Game review: Splinter Cell: Blacklist

Game review: Splinter Cell: Blacklist

The lead voice actor has been changed and the concept of stealth is now mixed liberally with all-out action. In fact, much of what you know of the Splinter Cell franchise is no longer relevant, but for some reason, this combination of factors makes this outing one of the most gripping games from the series.

For the stealth loyalists, Blacklist goes back to the basics of the original game, where Sam Fisher is typically unarmed and outgunned, and needs to hide and surprise his enemy to survive.

But for newbies who might be daunted by the sharp learning curve of the game, Ubisoft has rolled out three methods of play.

You can sneak your way through and achieve Ghost mode, or do a combination stealth and attack to get the Panther rating. The trigger-happy ones can opt for a full frontal attack for that Assault mode.

Or you can do a mix of all three. At the end of each level, your points determine the monetary rewards given to your new Echelon Four team, which can be used to upgrade your weapons and equipment.

And yes, attempting stealth mode grants players more points and more money, allowing you to upgrade your arsenal at a faster pace, while turning Rambo gets you a fraction of the reward.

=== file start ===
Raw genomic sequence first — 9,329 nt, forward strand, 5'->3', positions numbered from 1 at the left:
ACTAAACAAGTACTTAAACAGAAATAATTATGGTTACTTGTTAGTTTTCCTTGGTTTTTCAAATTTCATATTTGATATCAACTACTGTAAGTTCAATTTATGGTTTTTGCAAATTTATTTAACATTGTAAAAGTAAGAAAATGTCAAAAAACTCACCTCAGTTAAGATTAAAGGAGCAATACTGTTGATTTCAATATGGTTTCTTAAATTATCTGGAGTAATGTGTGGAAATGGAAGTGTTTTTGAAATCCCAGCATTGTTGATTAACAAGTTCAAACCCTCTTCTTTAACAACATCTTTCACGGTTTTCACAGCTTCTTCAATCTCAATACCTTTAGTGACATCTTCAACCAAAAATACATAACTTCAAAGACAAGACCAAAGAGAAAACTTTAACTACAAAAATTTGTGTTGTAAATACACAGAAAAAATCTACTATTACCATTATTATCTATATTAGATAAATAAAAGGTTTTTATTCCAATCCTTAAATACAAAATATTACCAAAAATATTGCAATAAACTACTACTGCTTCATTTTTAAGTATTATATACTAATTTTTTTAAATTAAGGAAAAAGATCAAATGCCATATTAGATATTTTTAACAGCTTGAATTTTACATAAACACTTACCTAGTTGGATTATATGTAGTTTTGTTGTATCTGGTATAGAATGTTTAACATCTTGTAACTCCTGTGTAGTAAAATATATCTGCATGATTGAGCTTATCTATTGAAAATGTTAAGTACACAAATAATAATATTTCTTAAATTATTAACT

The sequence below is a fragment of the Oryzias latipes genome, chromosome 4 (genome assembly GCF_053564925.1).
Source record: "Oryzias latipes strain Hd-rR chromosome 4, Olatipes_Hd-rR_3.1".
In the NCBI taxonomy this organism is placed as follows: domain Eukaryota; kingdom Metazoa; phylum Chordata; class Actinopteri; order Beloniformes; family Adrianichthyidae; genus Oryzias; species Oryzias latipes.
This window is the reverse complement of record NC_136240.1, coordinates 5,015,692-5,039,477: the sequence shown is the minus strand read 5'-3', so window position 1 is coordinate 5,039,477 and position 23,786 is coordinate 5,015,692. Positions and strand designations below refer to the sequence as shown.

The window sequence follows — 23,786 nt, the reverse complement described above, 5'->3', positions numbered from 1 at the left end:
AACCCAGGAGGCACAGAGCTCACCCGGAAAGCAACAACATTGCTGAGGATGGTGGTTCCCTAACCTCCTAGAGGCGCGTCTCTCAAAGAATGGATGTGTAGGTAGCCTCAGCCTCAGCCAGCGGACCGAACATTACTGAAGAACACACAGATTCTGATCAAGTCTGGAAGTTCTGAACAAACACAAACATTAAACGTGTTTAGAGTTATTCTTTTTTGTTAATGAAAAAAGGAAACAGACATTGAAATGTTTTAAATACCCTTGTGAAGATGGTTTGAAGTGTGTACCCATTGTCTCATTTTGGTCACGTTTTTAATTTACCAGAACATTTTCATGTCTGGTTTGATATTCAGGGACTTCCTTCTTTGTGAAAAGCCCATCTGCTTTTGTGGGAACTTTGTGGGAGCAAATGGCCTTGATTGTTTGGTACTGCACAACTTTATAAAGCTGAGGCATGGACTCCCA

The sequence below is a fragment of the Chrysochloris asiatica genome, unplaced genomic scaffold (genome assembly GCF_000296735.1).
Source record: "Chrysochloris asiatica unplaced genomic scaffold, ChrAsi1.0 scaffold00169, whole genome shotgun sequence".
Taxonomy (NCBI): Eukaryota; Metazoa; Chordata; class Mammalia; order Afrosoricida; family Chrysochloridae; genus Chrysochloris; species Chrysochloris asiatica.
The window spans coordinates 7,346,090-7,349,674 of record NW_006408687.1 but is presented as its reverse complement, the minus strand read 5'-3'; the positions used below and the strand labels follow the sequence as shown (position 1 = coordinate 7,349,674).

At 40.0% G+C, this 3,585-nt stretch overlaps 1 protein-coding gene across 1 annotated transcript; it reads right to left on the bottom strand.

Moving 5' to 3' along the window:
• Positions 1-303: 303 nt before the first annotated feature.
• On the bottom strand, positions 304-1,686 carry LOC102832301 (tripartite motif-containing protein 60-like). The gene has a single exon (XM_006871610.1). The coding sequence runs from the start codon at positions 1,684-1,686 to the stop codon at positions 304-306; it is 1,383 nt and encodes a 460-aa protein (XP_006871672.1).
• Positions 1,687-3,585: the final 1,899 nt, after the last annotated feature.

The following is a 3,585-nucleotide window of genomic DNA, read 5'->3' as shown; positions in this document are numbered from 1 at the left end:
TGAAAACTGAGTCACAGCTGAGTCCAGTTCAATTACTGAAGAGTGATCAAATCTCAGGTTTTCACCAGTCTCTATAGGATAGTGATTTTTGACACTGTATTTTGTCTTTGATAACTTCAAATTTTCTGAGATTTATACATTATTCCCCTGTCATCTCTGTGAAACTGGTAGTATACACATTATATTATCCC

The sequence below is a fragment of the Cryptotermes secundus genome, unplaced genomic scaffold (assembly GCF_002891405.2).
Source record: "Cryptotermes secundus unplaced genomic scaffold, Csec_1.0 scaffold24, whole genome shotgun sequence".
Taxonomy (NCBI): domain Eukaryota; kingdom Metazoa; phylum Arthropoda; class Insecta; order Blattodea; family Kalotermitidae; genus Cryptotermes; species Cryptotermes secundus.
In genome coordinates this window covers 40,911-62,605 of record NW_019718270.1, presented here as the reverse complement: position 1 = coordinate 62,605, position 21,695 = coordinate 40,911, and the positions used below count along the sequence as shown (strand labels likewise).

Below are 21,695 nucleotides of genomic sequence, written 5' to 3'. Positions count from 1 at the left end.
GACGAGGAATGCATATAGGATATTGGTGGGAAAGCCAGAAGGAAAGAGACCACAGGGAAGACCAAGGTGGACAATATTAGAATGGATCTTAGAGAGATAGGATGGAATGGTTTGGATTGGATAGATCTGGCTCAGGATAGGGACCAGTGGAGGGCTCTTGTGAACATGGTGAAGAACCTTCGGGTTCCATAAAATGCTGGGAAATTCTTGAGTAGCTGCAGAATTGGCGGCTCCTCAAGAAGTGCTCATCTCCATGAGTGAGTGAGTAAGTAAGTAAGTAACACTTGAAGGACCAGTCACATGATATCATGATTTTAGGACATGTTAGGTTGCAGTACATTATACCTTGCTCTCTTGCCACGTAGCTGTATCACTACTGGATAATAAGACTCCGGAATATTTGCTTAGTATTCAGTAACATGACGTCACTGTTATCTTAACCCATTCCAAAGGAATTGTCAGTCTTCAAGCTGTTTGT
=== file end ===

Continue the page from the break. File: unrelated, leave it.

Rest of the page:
Completing a kill in stealth mode also triggers the mark-and-execute skill, where players can tag multiple victims and take them out with rapid shots. This is especially effective in crowded rooms where the element of surprise is a must.

The story here is rather simple. A group known as The Engineers has attacked an American military base and it is up to Sam and his newly formed team of soldiers to counter them.

There are some story twists along the way and in terms of gameplay, Sam can perform some rather extraordinary feats, such as sniping soldiers located via satellite, to mask the team's incursion into enemy territory.

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